Jan 14, 2014
Form 4 / Drechsler, Andrew T
Form 4 / Gupta, Renu
Form 4 / Lewis, William
Form 4 / Pellizzari, Christine A
Form 4 / Pauls, Matthew
Jan 14, 2014
Form 4 / Engelsen, Steinar J
Form 4 / Hayden, Donald J Jr
Form 4 / Altomari, Alfred
Form 4 / Sharoky, Melvin Md
Form 4 / Mcgirr, David W J
Form 4 / Whitcomb, Randall W
View all SEC Filings
By combining these two therapies, researchers found that in addition to increased body and muscle weight, mice showed enhanced locomotory capacities and remarkable improvement in muscle pathology. The most impressive outcome was the significant resolution of inflammation and fibrosis, not seen with single mode therapies. The research team concluded that the use of this combination therapy is an effective treatment for MDC1A, highlighting a compelling argument that a combinatorial approach has a synergistic benefit and could have the potential of treating patients with congenital muscular dystrophy.
The study was led by Mahasweta Girgenrath, PhD, assistant professor and director of the Muscle Disorders and Regenerative Biology Laboratory at BU Sargent College's Department of Health Sciences. Boston University (BU) researchers and postdoctoral fellows Jenny Yamauchi, Ajay Kumar, Lina Duarte, and Thomas Mehuron were collaborators on this study.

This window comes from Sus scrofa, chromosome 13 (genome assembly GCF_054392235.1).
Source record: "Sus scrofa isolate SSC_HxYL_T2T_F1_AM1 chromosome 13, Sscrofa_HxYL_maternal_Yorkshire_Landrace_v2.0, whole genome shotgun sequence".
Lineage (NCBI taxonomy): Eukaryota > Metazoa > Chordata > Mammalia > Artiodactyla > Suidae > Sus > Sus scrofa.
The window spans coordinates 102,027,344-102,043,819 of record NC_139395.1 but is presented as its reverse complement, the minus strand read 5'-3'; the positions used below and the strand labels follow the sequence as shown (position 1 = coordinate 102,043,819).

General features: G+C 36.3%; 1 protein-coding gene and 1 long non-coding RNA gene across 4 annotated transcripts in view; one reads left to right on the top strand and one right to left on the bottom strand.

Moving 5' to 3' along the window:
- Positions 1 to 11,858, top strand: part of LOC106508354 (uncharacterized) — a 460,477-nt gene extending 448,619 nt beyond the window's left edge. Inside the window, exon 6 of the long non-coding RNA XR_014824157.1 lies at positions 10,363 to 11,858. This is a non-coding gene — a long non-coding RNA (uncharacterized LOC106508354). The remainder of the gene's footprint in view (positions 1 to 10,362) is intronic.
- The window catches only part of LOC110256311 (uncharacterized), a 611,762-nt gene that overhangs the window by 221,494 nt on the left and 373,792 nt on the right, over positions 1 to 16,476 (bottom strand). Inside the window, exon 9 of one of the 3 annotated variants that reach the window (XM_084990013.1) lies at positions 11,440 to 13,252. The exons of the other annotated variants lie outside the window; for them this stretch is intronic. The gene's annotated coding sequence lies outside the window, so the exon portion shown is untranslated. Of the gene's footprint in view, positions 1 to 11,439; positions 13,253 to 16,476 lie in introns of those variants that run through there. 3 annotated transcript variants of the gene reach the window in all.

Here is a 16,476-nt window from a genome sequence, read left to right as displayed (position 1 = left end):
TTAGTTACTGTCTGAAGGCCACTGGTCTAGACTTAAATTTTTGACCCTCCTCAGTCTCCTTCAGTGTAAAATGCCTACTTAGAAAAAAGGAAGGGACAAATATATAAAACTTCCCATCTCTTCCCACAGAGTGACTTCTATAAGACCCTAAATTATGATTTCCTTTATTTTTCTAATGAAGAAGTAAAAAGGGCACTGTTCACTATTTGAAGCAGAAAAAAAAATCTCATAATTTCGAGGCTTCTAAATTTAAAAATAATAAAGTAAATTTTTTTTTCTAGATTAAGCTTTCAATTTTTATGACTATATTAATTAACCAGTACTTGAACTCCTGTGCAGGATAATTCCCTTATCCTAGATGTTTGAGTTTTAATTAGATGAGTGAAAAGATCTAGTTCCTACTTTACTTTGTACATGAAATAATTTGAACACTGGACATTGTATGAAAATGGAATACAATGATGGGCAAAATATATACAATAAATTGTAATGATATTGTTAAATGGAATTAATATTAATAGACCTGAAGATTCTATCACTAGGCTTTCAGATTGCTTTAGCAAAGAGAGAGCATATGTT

Muscular Dystrophy type 1A (MDC1A) is the second most common form of congenital muscular dystrophy. Patients with this disease have poor muscle tone at birth, extremely compromised neuromuscular function, and are rarely able to walk independently. Most patients with MDC1A succumb to a premature death due to either respiratory complications or failure to thrive. Although significant strides have been made towards understanding the molecular and biochemical mechanisms underlying MDC1A, there remains no effective therapy in place to combat this lethal disease.
The research team, led by Girgenrath, hypothesized that the complex pathology seen in MDC1A may be the result of dysregulation of multiple cellular functions and processes, meaning that strategies which simultaneously target several of those mechanisms might lead to a reduction of symptoms.
"Very few studies have utilized the power of combinatorial therapy in the context of muscular dystrophy." said Professor Girgenrath, the study's corresponding author. "While most MD treatments are single-target therapies, we're delving into combinations of different therapies to target multiple pathways."
The research team studied the outcome of combining the following single mode treatments: increasing regeneration, by overexpressing muscle specific insulin like growth factor-1, IGF-1 and preventing cell death, by inhibiting the expression of Bax, a pro-apoptotic protein. In addition, to test the translational potential of this combination therapy, the researchers systemically treated Bax deficient dystrophic mice with recombinant human IGF-1 (IPLEX TM, manufactured by Insmed)